What is the most common mistake
that multinationals are making with their China and India strategies?
The most common mistake is to view China and India from the narrow lens of just off-shoring and cost reduction. Instead, we argue that both China and India represent four game-changing realities: mega-markets for almost every product or service, platforms for global cost reduction, platforms to boost a company’s intellectual capital, and springboards for the emergence of a new breed of extremely capable and highly ambitious competitors. For a multinational, developing robust China and India strategies requires addressing all four of these realities head-on rather than just one or two of them.
What kinds of incorrect assumptions are keeping most companies from succeeding in these countries?
There are three that are the most common. The first fallacy is to look at the rise of China and India as “additive” rather than as “transformational” for the world economy. Compare China and India with Japan. With a 120 million population i.e., 40 percent of the U.S., Japan’s economy had to peak at about 40 percent of U.S. GDP. The rise of Japan was an important development but it did not alter the underlying structure of the world economy. In contrast, over the next 20-30 years, both China and India are almost certain to catch up with and start becoming larger than the U.S. economy. Even then, they are likely to have a few more decades of relatively high growth ahead of them. These developments will transform the structure of the global economy.
The second fallacy is to assume that, if you’ve seen the major cities (Shanghai, Beijing, Mumbai, or Bangalore), you understand either China or India. In both China and India, about 90 percent of the population lives outside of the 25 largest cities. In short, these two are more like vast and diverse continents than typical countries. There is no such thing as an average Chinese consumer or an average Indian consumer.
The third fallacy is to view China and India from a legacy mindset. The past experience of most multinationals has taught them how to operate successfully in markets that are either “rich-and-rich” (i.e., rich in terms of overall GDP as well as rich in terms of per capita income) or “poor-and-poor” (i.e., poor in terms of both overall GDP as well as per capita income). In contrast, China and India present a novel reality. They are both “rich-and-poor” at the same time. The overall market size is very large. Yet, per capita income in China is only about one-twentieth and in India about one-fortieth of that in the United States. Thus, multinationals’ existing business models do little more scratch the surface of the market opportunities in China and India. In most cases, these markets require inventing new business models from the ground up.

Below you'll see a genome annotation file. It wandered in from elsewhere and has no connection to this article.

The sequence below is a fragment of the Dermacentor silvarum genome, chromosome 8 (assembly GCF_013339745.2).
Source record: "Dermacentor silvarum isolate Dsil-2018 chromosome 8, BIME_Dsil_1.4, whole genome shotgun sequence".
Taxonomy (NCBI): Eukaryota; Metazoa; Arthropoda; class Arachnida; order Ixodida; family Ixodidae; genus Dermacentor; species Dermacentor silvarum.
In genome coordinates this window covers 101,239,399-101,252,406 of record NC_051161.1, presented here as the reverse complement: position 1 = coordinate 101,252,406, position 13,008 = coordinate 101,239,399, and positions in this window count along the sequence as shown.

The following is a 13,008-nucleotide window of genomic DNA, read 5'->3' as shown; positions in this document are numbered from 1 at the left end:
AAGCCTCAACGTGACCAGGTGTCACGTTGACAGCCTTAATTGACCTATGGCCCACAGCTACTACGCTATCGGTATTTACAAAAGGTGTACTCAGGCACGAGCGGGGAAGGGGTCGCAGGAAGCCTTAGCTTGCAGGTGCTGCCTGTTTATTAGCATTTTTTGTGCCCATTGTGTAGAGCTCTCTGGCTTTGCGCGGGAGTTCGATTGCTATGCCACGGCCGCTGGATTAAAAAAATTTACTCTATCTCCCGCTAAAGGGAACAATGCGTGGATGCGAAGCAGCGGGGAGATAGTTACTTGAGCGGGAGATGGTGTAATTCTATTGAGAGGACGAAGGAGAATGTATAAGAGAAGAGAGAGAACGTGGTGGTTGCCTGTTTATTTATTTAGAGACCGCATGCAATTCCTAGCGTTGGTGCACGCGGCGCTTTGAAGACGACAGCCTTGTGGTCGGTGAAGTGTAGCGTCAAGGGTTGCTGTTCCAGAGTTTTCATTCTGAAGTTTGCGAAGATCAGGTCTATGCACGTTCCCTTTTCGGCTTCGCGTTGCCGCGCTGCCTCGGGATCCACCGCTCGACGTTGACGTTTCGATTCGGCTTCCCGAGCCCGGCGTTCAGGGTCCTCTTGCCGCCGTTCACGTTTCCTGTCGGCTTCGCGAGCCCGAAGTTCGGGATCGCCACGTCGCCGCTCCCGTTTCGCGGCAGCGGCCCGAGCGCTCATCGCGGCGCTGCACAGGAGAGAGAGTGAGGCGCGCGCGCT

What are some examples of companies that have suffered from getting their China and/or India strategy wrong?
Look at eBay and AT&T Wireless. eBay entered China via the acquisition route in 2002-2003. It started with a bang – a dominating 85 percent share of China’s C2C auction market. However, over-centralization of decision-making, poor market responsiveness, and fierce competition from smart domestic players such as Taobao, a unit of the Alibaba Group, have wiped out eBay China almost completely. In December 2006, eBay shut down its local website and became a minority owner in a new operation run by TOM Online, a China-based portal and wireless services provider.
In 1995, AT&T partnered with India’s Tata and Birla groups to set up Idea Cellular, a mobile operator, each party acquiring a one-third stake. In Oct 2004, AT&T Wireless merged with Cingular. In July 2005, Cingular sold its stake in Idea to the other two partners for about $250 million. Barely three years later, India had emerged as the second largest mobile market in the world and, if Cingular had not sold its stake, it would be worth about $3 billion in 2008. Cingular, now renamed AT&T Wireless, is once again looking for a (much more expensive) way to get back into India.
What's an example of a company that got it right?
IBM is an excellent example of a company that knows how to leverage the multi-faceted market and resource opportunities offered by both China and India and in the process take on the dragons and tigers at their own game. It is at the leading edge in leveraging the unique strengths of each country for global advantage. IBM uses China as the primary source for the manufacture and procurement of hardware and its chief procurement officer now sits in Shenzhen, China. IBM also uses its operations in northeastern China to provide Japanese-language services to customers in Japan. In turn, IBM has transformed its Indian operations into the largest base for the delivery of IT services to customers worldwide. About 25 percent of IBM’s worldwide staff is now based at the company’s global delivery centers in India. IBM has also established major research laboratories in both China and India.
In the IT services business, IBM has built a base in India that is nearly as large as any of the top three Indian giants – Tata Consulting, Infosys, and Wipro – and thus has taken the battle to its competitors’ home turf. In addition, by also leveraging its global presence and global capabilities, it has now garnered a bigger market share of the domestic Indian market than any of the Indian players. IBM has also become the partner of choice in business model innovation for India’s leading mobile operators such as Airtel and Idea Cellular.